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ARS Home » Plains Area » Lubbock, Texas » Cropping Systems Research Laboratory » Plant Stress and Germplasm Development Research » Research » Publications at this Location » Publication #325076

Research Project: Genetic Enhancement of Sorghum as a Versatile Crop

Location: Plant Stress and Germplasm Development Research

Title: Leaf proteome characterization in the context of physiological and morphological changes in response to copper stress in sorghum

Author
item ROY, SWAPAN KUMAR - Chungbuk National University
item CHO, SEONG-WOO - Chungbuk National University
item KWON, SOO JEONG - Chungbuk National University
item KAMAL, ABU HENA - University Of Texas
item KIM, SANG-WOO - Chungbuk National University
item OH, MYEONG-WON - National Academy Of Agricultural Science
item SARKER, KABITA - Chungbuk National University
item LEE, MOON-SOON - Chungbuk National University
item CHUNG, KEUN-YOOK - Chungbuk National University
item Xin, Zhanguo
item WOO, SUN-HEE - Chungbuk National University

Submitted to: Biometals
Publication Type: Peer Reviewed Journal
Publication Acceptance Date: 4/3/2016
Publication Date: 6/1/2016
Citation: Roy, S., Cho, S., Kwon, S., Kamal, A., Kim, S., Oh, M., Sarker, K., Lee, M., Chung, K., Xin, Z., Woo, S. 2016. Leaf proteome characterization in the context of physiological and morphological changes in response to copper stress in sorghum. BioMetals. 29(3):495-513.

Interpretive Summary: Heavy metals are among the most widespread soil contaminants, and they can cause damage to plants by inducing alterations in major physiological and metabolic processes. The effects of certain heavy metals, such as cadmium (Cd), copper (Cu), lead (Pb) and zinc (Zn), have become an important concern for plant scientists because of their harmful effects on soil plant and other cellular systems in the environment. Copper (Cu) is an essential micronutrient required for the growth and development of plants. However, at elevated concentrations in soil, copper is very toxic to plant cells due to its inhibitory effects against many physiological and biochemical processes. In spite of its potential physiological and economical significance, molecular characterization after Cu stress has so far been grossly overlooked in sorghum. To explore the molecular alterations that occur in response to copper stress, the present study was executed in ten-day-old Cu-exposed leaves of sorghum seedlings. The growth of shoots was markedly reduced, and ionic alterations were prominently observed in the leaves when the seedlings were exposed to different concentrations (0, 100, and 150 µM) of CuSO4. Using two-dimensional gels with silver staining, 643 differentially expressed protein spots (= 1.5-fold) were identified as either significantly increased or reduced in abundance using Progenesis SameSpot software. Of these spots, a total of 24 protein spots (= 1.5-fold) from Cu-exposed sorghum leaves were successfully analyzed by MALDI-TOF-TOF mass spectrometry. Of the 24 differentially expressed proteins from Cu-exposed sorghum leaves, a total of 13 proteins were up-regulated, and 11 proteins were down-regulated. The abundance of most identified protein species, which function in carbohydrate metabolism, stress defense and protein translation, was significantly enhanced, while that of another protein species involved in energy metabolism, photosynthesis and growth and development were severely reduced. In addition, the up-regulation of glyceraldehyde-3-phosphate dehydrogenase may play an important role in Cu-related toxicity and stress responses. The resulting differences in protein expression patterns together with related morpho-physiological processes suggested that these results could help to elucidate plant adaptation to Cu stress and provide insights into the molecular mechanisms of Cu responses in C4 plants.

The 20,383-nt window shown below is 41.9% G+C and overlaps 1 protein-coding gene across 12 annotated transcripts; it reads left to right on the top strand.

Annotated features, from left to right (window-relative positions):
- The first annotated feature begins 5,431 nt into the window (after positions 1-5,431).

Technical Abstract: Copper (Cu) is an essential micronutrient required for the growth and development of plants. However, at elevated concentrations in soil, copper is very toxic to plant cells due to its inhibitory effects against many physiological and biochemical processes. In spite of its potential physiological and economical significance, molecular characterization after Cu stress has so far been grossly overlooked in sorghum. To explore the molecular alterations that occur in response to copper stress, the present study was executed in ten-day-old Cu-exposed leaves of sorghum seedlings. The growth of shoots was markedly reduced, and ionic alterations were prominently observed in the leaves when the seedlings were exposed to different concentrations (0, 100, and 150 µM) of CuSO4. Using two-dimensional gels with silver staining, 643 differentially expressed protein spots (= 1.5-fold) were identified as either significantly increased or reduced in abundance using Progenesis SameSpot software. Of these spots, a total of 24 protein spots (= 1.5-fold) from Cu-exposed sorghum leaves were successfully analyzed by MALDI-TOF-TOF mass spectrometry. Of the 24 differentially expressed proteins from Cu-exposed sorghum leaves, a total of 13 proteins were up-regulated, and 11 proteins were down-regulated. The abundance of most identified protein species, which function in carbohydrate metabolism, stress defense and protein translation, was significantly enhanced, while that of another protein species involved in energy metabolism, photosynthesis and growth and development were severely reduced. In addition, the up-regulation of glyceraldehyde-3-phosphate dehydrogenase may play an important role in Cu-related toxicity and stress responses. The resulting differences in protein expression patterns together with related morpho-physiological processes suggested that these results could help to elucidate plant adaptation to Cu stress and provide insights into the molecular mechanisms of Cu responses in C4 plants.